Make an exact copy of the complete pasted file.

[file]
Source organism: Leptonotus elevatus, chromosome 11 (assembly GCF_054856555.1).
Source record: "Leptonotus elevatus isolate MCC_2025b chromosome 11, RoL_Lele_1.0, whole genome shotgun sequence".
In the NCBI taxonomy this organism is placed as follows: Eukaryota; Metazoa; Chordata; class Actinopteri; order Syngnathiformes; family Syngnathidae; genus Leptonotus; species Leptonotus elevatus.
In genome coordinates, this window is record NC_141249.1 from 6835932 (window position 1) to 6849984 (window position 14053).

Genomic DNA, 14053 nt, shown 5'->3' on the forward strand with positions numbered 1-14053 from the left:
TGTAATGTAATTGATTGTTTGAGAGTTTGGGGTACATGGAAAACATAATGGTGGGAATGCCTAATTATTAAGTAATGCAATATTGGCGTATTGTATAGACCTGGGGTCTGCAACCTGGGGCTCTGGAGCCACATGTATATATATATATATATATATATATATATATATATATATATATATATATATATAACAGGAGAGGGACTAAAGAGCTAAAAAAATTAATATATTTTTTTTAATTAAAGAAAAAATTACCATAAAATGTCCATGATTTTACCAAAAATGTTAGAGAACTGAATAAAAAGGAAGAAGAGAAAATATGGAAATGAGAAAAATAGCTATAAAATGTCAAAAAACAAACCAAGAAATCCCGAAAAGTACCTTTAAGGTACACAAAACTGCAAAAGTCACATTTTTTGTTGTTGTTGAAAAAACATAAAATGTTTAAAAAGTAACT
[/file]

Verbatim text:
Source organism: Leptonotus elevatus, chromosome 11 (assembly GCF_054856555.1).
Source record: "Leptonotus elevatus isolate MCC_2025b chromosome 11, RoL_Lele_1.0, whole genome shotgun sequence".
In the NCBI taxonomy this organism is placed as follows: Eukaryota; Metazoa; Chordata; class Actinopteri; order Syngnathiformes; family Syngnathidae; genus Leptonotus; species Leptonotus elevatus.
In genome coordinates, this window is record NC_141249.1 from 6835932 (window position 1) to 6849984 (window position 14053).

Genomic DNA, 14053 nt, shown 5'->3' on the forward strand with positions numbered 1-14053 from the left:
TGTAATGTAATTGATTGTTTGAGAGTTTGGGGTACATGGAAAACATAATGGTGGGAATGCCTAATTATTAAGTAATGCAATATTGGCGTATTGTATAGACCTGGGGTCTGCAACCTGGGGCTCTGGAGCCACATGTATATATATATATATATATATATATATATATATATATATATATATATATATATAACAGGAGAGGGACTAAAGAGCTAAAAAAATTAATATATTTTTTTTAATTAAAGAAAAAATTACCATAAAATGTCCATGATTTTACCAAAAATGTTAGAGAACTGAATAAAAAGGAAGAAGAGAAAATATGGAAATGAGAAAAATAGCTATAAAATGTCAAAAAACAAACCAAGAAATCCCGAAAAGTACCTTTAAGGTACACAAAACTGCAAAAGTCACATTTTTTGTTGTTGTTGAAAAAACATAAAATGTTTAAAAAGTAACT